This part three of a sermon I preached for Advent at Church of the Sojourners on December 11th, 2020. You can also watch the video or listen to the audio.
Act III: The Word made flesh
I am a man of faith…But faith is not necessarily, or not soon, a resting place. Faith puts you out on a wide river in a little boat, in the fog, in the dark. Even a man of faith knows that (as Burley Coulter used to say) we’ve all got to go through enough to kill us.Jayber Crow (page 356)
Faith and hope does not come cheaply. It must be practiced. It is a virtue as much as it is a gift. Flimsy or saccharine hope does no one any good, though maybe it somehow feels more certain than taking small steps and noticing the present moment.
For anyone’s hope to endure and be joyful, we must consider all the facts. Waiting (and all of life, for that matter) may very well include unexpected events outside of our control. COVID-19, for example, has left many of us carrying different forms of loss as we move forward with our education, families, and work. This visceral challenge to hope cannot be swept under the rug. Even as I write this reflection, we are in one of the most contentious political moments of my lifetime and, despite many signs of hope, the next few months may very well pose an existential threat for all of us, not to mention those who are most vulnerable here and around the world.
So what does hope actually look like? I’m going to suggest it involves our bodies and relationships and what has been called by some mental health professionals “completing the stress cycle.” A lot of this I’ve grabbed from a book called Burnout written by identical twins Dr Emily Nagoski and Dr Amelia Nagoski. According to the Nagoski sisters, “emotions are cycles that happen in your body. They are neurological events, and when I say neurological, I mean not just happening in your brain but your whole nervous system, the intelligence of your body extends to your nervous system from the top of your head to the tip of your toes and also beyond your skin. Emotions are an involuntary neurological response. They have a beginning, a middle and an end…In short, emotions are tunnels. If you go all the way through them, you get to the light at the end. Exhaustion happens when we get stuck in an emotion.”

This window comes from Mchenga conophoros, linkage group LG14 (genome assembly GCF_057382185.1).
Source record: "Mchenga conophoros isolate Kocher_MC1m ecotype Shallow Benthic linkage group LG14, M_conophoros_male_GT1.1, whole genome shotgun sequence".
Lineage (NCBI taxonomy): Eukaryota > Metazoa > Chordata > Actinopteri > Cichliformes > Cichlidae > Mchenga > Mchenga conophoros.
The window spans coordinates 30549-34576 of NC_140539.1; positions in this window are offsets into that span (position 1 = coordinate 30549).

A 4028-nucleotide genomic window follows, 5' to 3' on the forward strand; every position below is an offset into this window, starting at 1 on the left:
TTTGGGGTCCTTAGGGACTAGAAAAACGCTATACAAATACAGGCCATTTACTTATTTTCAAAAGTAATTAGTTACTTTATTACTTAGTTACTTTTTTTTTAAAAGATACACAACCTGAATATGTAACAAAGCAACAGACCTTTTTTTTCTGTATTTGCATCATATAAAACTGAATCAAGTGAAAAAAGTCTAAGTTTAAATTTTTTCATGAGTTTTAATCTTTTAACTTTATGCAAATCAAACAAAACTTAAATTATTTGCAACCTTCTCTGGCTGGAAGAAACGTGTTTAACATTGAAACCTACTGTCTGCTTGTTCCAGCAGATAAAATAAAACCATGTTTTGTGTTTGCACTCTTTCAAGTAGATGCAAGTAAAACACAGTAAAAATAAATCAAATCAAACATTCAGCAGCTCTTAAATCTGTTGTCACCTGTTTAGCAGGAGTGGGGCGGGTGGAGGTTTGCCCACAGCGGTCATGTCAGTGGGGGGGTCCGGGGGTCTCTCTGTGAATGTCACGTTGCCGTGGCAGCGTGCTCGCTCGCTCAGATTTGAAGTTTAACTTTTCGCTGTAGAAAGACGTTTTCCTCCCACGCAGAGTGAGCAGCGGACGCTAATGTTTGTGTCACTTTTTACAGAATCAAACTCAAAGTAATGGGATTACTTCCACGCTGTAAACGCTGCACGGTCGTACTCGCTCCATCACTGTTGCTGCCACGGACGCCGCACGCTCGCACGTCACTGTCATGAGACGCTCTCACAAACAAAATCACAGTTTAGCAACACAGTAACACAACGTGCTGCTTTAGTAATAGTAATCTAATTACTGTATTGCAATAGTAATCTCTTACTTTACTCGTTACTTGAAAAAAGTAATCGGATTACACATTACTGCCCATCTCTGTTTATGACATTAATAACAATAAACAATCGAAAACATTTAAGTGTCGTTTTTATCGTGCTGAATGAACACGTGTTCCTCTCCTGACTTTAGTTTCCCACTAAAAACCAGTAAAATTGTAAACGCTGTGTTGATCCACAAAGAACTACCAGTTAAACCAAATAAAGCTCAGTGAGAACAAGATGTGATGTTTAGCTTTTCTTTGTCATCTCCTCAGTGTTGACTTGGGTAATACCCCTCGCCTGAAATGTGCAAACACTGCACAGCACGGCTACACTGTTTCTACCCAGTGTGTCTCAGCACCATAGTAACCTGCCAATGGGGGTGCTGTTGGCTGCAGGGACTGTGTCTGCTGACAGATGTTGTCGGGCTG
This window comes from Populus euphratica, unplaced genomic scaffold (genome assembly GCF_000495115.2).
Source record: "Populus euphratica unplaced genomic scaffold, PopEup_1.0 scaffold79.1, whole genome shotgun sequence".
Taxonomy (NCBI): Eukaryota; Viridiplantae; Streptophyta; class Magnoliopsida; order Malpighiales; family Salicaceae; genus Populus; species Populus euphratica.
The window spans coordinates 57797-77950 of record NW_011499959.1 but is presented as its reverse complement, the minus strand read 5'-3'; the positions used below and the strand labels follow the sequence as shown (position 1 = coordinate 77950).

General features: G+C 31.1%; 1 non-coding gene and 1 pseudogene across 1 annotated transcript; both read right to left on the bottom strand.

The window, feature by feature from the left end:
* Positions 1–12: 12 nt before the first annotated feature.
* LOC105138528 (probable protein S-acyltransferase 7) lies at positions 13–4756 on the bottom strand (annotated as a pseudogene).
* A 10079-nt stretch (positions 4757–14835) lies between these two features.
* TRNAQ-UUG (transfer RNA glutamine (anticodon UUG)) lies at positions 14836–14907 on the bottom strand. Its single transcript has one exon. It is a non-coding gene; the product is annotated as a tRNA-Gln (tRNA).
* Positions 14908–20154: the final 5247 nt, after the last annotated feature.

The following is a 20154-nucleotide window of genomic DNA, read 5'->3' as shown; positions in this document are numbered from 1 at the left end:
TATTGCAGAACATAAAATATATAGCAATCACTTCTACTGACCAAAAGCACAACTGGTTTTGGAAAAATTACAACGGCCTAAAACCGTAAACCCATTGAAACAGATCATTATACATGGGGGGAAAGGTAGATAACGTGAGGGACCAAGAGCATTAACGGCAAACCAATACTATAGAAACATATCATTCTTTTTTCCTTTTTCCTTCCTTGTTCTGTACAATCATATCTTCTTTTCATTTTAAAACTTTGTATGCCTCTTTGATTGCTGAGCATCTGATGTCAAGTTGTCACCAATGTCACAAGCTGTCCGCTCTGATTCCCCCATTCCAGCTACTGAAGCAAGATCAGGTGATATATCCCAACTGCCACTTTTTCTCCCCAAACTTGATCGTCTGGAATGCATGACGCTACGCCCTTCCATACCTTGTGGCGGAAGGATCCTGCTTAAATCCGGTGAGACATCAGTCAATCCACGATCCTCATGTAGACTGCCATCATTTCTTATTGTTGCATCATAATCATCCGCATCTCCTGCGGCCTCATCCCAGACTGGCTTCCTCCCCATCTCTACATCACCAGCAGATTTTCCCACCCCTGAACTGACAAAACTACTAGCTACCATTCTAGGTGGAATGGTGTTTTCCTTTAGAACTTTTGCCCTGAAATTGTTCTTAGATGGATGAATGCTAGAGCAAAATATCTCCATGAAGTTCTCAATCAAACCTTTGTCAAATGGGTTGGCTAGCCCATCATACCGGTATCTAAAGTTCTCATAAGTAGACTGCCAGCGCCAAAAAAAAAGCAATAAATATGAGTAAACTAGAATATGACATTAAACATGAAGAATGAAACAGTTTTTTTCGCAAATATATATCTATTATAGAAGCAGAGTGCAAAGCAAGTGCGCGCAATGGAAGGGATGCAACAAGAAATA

So how do we get unstuck and complete this stress cycle? How do we meaningfully put into action the hope of Advent? The following steps may not sound like earth shattering news or even very spiritual, but trust me the proof is in the pudding. You will have more space in your life for all the things that truly matter if you allow yourself to practice these suggestions:
- Body movement allows our brains to think and reflect on ourselves. It helps our bodies to feel safe again. Think about yoga, massage, acupuncture, even acting or singing at the top of your lungs (hello Gaby!), dancing, jumping on the trampoline, sports, beach walks, riding bikes, holding your pets, martial arts, and even boxing.
- Slow, deep breaths relax our bodies. Try out the 4-7-8 Exercise (it’s a way of breathing deeply). So you inhale and count to 4, hold and count to 7, and then exhale slowly counting to 8. You can also use the Jesus Prayer by combining your breathing with, “Lord Jesus Christ have mercy on me a sinner”. Of course, breathing with body movements like yoga, exercise, and even singing are other ways.
- Talk to people
- “Casual but friendly social interaction is the first external sign that the world is a safe place,” say the Nagoskis. “Just go buy a cup of coffee and say ‘nice day’ to the barista. Compliment someone’s earrings. Reassure your brain that the world is a safe, sane place, and not all people suck.” Over 40 years of attachment and bonding research shows our biological and emotional drive for really basic human connections like a smile, eye contact, attention, and touch. Let’s watch this short clip about the “Still Face” experiment to give you an idea of what bonding looks like: https://youtu.be/apzXGEbZht0
- One BIG way to complete the stress cycle, to not get stuck with the stress lodged in our bodies, is through laughter. Wanna to try a little experiment? Let’s watch this bunk bed scene from the movie Step Brothers. Notice how the step- brothers seem to do whatever it takes to connect with their parents and each other (FYI: profanity warning y’all): https://youtu.be/ulwUkaKjgY0.
- Speak to loved ones
- Specifically, I want to draw attention to receiving encouragement from our elders. A conversation between Bryan Stevenson and civil rights activists Ms. Johnnie Carr and Ms. Rosa Parks illustrates this point. Bryan retells his meeting with them where he had just explained all the projects they were doing. He says, “I’m just throwing all of these things out. And when I finished giving Ms. Parks my rap, she looked at me and she just said, “Mm-mm-mm. That’s gonna make you tired, tired, tired.” [laughs] And Miss Carr leaned forward and she said, “That’s why you’ve got to be brave, brave, brave.”